Albion's summer signings are up and running.

And no one knows better how that feels than one of the men watching them from the stands at the Amex on Tuesday.

Five close-season recruits – or half of the ten-man team – played massive roles in helping the Seagulls secure a treasured derby win after losing Shane Duffy.

It has seemed like quite a long process. Albion made six senior summer signings in outfield positions, including the currently injured Alireza Jahanbakhsh.

Until recently, the part they have played on a Premier League matchday has been limited. In fact, Jahanbakhsh had played more than any of them going into the recent defeat at Cardiff.

Suddenly they will be forming the basis of the XI, especially if Glenn Murray’s shoulder injury rules him out for a while.

Chris Hughton has spoken of late about how they have been working hard, learning on the job at training.

They just wait for that moment or that match which can make them an overnight success.

The Argus:

David Lopez (above), the club’s VIP guest on derby day, understands that better than most.

He lived through the same process six years ago before suddenly emerging a few weeks into the 2012-13 season and becoming the fans’ beloved Spanish Dave.

That nickname actually felt like a Mickey take initially as fans waited for him to do something. But it has stuck as a term of endearment.

Those same fans welcomed him back on Tuesday and enjoyed a showing of his famous free-kick goal against Palace back in March 2013.

And the man himself could appreciate the breakthrough moments being enjoyed by Florin Andone, Yves Bissouma, Bernardo and, to maybe a lesser degree, Leon Balogun and Martin Montoya – both of whom played some part in early season as injury cover – after biding their time.

David told The Argus: “I know what it is like because it was hard for me when I came here.

“I wasn’t in the team but I had the confidence of Gustavo (Poyet, manager).

“At that time, the man in front of me was Will Buckley. He was playing well, scoring goals. I had to keep training well.

“The coach just tried to advise me not to get anxious, to keep working as I was and in the end the opportunity would come.

“It’s true that in this process when you’re not playing it’s tough. You just want to be on the pitch playing.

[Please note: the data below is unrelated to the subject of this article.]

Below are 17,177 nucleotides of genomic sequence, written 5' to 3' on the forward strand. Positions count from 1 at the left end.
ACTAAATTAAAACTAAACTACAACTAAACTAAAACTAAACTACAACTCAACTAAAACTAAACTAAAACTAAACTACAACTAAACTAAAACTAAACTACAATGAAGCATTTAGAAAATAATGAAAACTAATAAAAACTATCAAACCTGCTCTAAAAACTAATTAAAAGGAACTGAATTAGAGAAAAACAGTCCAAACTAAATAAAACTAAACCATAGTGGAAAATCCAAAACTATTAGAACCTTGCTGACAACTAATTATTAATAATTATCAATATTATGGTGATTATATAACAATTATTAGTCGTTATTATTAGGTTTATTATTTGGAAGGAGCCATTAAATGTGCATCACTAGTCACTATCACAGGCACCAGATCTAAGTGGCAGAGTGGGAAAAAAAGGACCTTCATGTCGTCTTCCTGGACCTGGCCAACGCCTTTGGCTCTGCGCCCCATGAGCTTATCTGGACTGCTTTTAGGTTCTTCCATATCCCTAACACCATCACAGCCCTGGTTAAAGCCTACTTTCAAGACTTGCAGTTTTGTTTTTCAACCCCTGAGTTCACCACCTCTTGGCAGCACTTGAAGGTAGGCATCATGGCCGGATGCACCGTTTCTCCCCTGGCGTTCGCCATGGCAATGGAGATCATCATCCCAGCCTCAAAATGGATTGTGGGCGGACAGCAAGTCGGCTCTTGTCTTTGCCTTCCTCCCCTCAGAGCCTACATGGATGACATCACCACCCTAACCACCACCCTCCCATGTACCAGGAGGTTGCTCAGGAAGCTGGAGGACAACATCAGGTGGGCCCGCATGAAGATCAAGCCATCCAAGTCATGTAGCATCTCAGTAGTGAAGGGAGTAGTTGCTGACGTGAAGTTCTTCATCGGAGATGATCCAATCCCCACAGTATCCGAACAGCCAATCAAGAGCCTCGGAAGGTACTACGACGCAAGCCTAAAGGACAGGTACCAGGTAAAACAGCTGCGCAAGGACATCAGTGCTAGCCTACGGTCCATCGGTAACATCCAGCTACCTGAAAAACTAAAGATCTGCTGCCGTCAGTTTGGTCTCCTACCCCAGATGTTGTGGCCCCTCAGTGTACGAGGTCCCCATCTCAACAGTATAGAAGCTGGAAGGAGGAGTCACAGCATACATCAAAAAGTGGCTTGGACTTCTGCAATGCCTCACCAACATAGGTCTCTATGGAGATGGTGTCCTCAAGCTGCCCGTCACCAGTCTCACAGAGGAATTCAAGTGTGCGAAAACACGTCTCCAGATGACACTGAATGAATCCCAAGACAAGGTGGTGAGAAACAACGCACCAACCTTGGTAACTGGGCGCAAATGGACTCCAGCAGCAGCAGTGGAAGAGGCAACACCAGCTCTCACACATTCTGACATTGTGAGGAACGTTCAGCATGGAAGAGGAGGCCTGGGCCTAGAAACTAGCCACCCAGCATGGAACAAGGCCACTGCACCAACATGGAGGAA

“You’ve got to stay strong, keep working well from day to day and your reward will come. Bit by bit, you adapt and then your chance comes.

“When you have come from abroad, you know people don’t really know what you can do and you are anxious to show them.”

David can understand if any of the Albion newcomers have felt under pressure to perform when that chance arises.

He said: “I remember when I made my debut I felt out of place. I didn’t feel myself. You are wondering what people think of you, if they like you.

“You try and show more than you should and you feel strange in the first matches.

“But as the training sessions and the games go by you feel better.

“When two or three games have gone past, you get to know your team-mates and you can feel the difference.

“You feel free and you are really showing what you can do on the pitch.”

And then comes that moment which really cements you in the crowd’s affections, makes you feel like you’re playing a big part.

Andone is consistent in his line that it’s all about the team, all about winning, all about working hard rather than the personal glory of him scoring a goal.

The Argus:

But, talk for long enough, and he will also mention that it is important for strikers to be hitting the net, no matter how much they are contributing in other ways.

His goal at Huddersfield was his breakthrough moment, even though he showed up well previously off the bench against Cardiff and Leicester.

Bissouma’s big day may well have also come at Huddersfield as he glistened under a rain of boos and taunts from home fans.

Balogun did well as stand-in for injured Lewis Dunk early in the season. But scoring with your first touch against the old enemy takes some beating.

That will be one of those moments remembered years from now – and the sheer drama of the moment perhaps made it easy to overlook what a technically good finish it was.

It is hard for a full-back to have such a dramatic moment but Montoya’s efforts against Wilfried Zaha went down well.

Bernardo has forged himself into the fans’ affections through general performances rather than one key moment. But that goal-line clearance at 2-0 on Tuesday was pretty big.

Albion fans remember what a big part David was of the 2012-13 play-off season so it is easy to forget he did not get his first start until October.

Or that his first goal came a week before Christmas, with an 88th-minute equaliser at the Amex.

David said: “For me, there was a penalty at home to Millwall when we had been 2-0 down and I took it and scored. That may well have been my key moment.

“It was my chance to do something important for the team.

“It was a key moment and that goal really helped me progress along those lines.

“On a personal level, that was one of my best seasons as a footballer.

“We played at a high level as a team and I was able to make the most of my qualities, score a lot of goals and give assists.

“That was all thanks to the group, the coaching staff and the club.”

It ended in derby defeat in the play-offs, a result David admitted it took him some time to get over.

But he, more than most, knows how one moment against Palace can cement you in the affections of the fans.

Six months or so after touching down in England and walking through the doors of the training complex in Lancing, Albion’s summer class of 2018 have arrived.